Graduation season is finally over. The fanfare, congratulations, and hopeful adages thrown around like confetti are slowly starting to be replaced by the quiet, creeping question – what’s next?
My college graduation two years ago was probably one of the worst days of my life. Sure, I was unbelievably hungover and convinced I’d never ever see my friends again. But most of all, I was overcome by the vast expanse of nothingness that loomed ahead – no job, no money, no place to live. That piece of paper everyone was congratulating me for was just a one-way ticket departing the land of security and stability, and hopes of ever returning were slim.
For the past five years, and probably the next five to come, nearly every graduate has had this same realization. Unless you’ve obtained a degree in Nuclear Mechanical Engineering That Will Save the World, or you’re one of those “legacy” fools whose dad’s connections will get you anything and everything in life (PS – you are the scum of the earth and deserve no other mention beyond that), you, as a degree-holding member of the Millennial Class, are freaking. the fuck. out.
And you’re pretty used to it by now.
No one’s denying that the economy is atrocious, employment prospects are slim, and the idea of a “dream job” is almost laughable. While the public dialogue has certainly shifted away from “shoot for the moon, even if you miss…”, not much has surfaced to replace it. I’m guessing the public is too preoccupied with their grocery bills and student loans to think about a dialogue, or maybe we’re all just too terrified of what the future actually looks like to come up with a new set of advice to hand off to graduates. What does a realistic, useful graduation speech sound like in 2012? What am I supposed to tell my students when they are considering colleges and career choices?
From my perspective – an insider’s perspective – I think the recession is helping us immensely. Maybe not in the immediate moment, looking through loan statements in your parents’ basement where you come home to every day from your shitty, low-paying job. But hear me out. For everyone who’s recently graduated with a (just gonna say it!) useless degree, we’ve had to become real-world educated really, really quickly. Not just the usual stuff like how to cook with a stove and clean an apartment. But the stuff you just have to do in order to make it in a world where absolutely nothing is given to you easily – how to work multiple jobs, how to live for cheap, how to continue learning new skills, how to be bold and take risks. And how to keep going when all of those things fail miserably.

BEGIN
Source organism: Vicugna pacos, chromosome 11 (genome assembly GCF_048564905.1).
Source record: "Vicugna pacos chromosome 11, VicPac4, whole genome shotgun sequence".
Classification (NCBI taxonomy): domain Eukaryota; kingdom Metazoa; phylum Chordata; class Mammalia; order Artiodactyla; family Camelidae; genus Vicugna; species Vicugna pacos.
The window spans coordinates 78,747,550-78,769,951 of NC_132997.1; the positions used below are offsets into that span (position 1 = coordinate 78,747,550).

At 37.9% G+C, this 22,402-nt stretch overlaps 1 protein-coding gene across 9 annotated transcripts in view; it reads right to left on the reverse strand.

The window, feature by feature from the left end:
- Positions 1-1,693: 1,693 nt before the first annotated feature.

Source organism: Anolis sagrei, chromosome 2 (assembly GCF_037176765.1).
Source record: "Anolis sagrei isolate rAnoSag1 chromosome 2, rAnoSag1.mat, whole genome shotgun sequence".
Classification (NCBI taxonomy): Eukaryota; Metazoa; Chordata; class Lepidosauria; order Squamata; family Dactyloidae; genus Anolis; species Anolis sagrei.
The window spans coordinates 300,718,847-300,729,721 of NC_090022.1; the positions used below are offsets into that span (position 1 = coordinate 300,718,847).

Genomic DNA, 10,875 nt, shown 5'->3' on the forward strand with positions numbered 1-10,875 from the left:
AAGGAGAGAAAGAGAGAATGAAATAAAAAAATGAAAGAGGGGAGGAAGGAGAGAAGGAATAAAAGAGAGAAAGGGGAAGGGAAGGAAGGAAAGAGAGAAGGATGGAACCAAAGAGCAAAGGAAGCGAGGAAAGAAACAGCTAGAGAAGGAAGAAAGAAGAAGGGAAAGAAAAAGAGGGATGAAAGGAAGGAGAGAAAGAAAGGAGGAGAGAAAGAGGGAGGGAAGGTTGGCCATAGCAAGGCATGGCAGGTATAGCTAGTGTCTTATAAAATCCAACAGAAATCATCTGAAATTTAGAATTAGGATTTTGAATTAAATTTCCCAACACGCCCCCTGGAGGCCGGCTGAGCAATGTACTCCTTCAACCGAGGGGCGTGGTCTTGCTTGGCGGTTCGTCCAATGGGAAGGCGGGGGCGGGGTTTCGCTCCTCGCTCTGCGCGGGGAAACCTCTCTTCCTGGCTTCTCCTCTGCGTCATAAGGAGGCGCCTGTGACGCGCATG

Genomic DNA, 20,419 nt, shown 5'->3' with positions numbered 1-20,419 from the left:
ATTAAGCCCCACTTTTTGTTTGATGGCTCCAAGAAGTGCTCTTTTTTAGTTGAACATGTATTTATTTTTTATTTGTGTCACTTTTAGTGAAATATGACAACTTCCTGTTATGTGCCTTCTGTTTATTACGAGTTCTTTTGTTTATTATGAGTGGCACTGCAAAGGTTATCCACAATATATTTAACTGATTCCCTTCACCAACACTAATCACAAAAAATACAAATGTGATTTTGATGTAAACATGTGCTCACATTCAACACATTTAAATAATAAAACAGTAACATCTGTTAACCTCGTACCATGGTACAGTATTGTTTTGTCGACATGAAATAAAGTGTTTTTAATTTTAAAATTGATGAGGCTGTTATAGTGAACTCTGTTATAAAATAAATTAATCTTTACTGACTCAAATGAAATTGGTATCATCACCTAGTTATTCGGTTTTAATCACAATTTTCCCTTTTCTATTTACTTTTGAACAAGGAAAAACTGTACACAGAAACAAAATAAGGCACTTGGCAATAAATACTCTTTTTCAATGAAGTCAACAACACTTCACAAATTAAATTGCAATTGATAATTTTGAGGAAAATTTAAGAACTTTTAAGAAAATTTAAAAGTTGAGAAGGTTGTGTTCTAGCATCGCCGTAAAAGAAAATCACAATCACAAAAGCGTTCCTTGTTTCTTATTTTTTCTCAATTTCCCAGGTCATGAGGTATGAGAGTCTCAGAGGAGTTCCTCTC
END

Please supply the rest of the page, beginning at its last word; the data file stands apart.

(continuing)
I’m always amazed that, when things get desperate and it seems like there’s nothing to lose, people can be incredibly creative. I think the current economy is the perfect example; how many people do you know that work jobs that they never, I mean NEVER thought they’d be doing? Raise your hand if you’re one of them. Not to say all of these people like their jobs, but those jobs teach an entirely new and ultimately useful skill set, like it or not. And those who absolutely hate whatever out-of-the-blue job they ended up at always seem to come up with new, innovative ways to regain their humanness. (“Hey bro, you hate your job too? Nice. Let’s make a blog.”) When job prospects are so unbelievably abysmal, there is suddenly a lot of freedom and room for creativity. Again, how many people do you know that have traveled abroad, or done a year of service after graduating, rather than enter the hopeless throng of job-seekers? If there were companies handing out offers with salaries and benefits, it would seem insane to do anything else but accept. Instead, we’ve gotten really good at finding out what else we can do with our time and are left with an enormous range of experiences and skills that, if not forced to, we wouldn’t otherwise have acquired.
Somewhere down the road, in a land of rainbows and bright futures, the economy won’t suck anymore and we’ll actually have a choice in the types of jobs we accept. We won’t have to have fourteen roommates, six jobs, and ramen for dinner. When that finally happens, everyone who came of age and survived during the Great Recession will not only have multiple advanced degrees, we will have enough job experience and, more importantly, life experience than we will ever know what to do with. We will be better, smarter people that won’t make the mistakes of generations before us. Just imagine graduating college in the confidence of the roaring 90s. What did that do for anyone? Oh right, created an economic balloon that exploded and rained shit on everyone in the generation to come. Thanks guys.
So at next year’s graduations, I hope somebody says something along these lines: Hey guys. The next few years are going to suck really bad, but you’ll eventually get in Survivor Island mode and get through it. You’re going to do a lot of crazy shit – good and bad – and probably won’t be anywhere you’d thought you’d be. You’re going to get really tough and gritty and cynical. You’re going to be resilient and resourceful. And just like people do when times are good, you’ll manage to laugh at yourself and make the best of it. Your accomplishments will feel especially good and your failures will push you harder because you have no other choice. And because of all that, you’ll be awesome.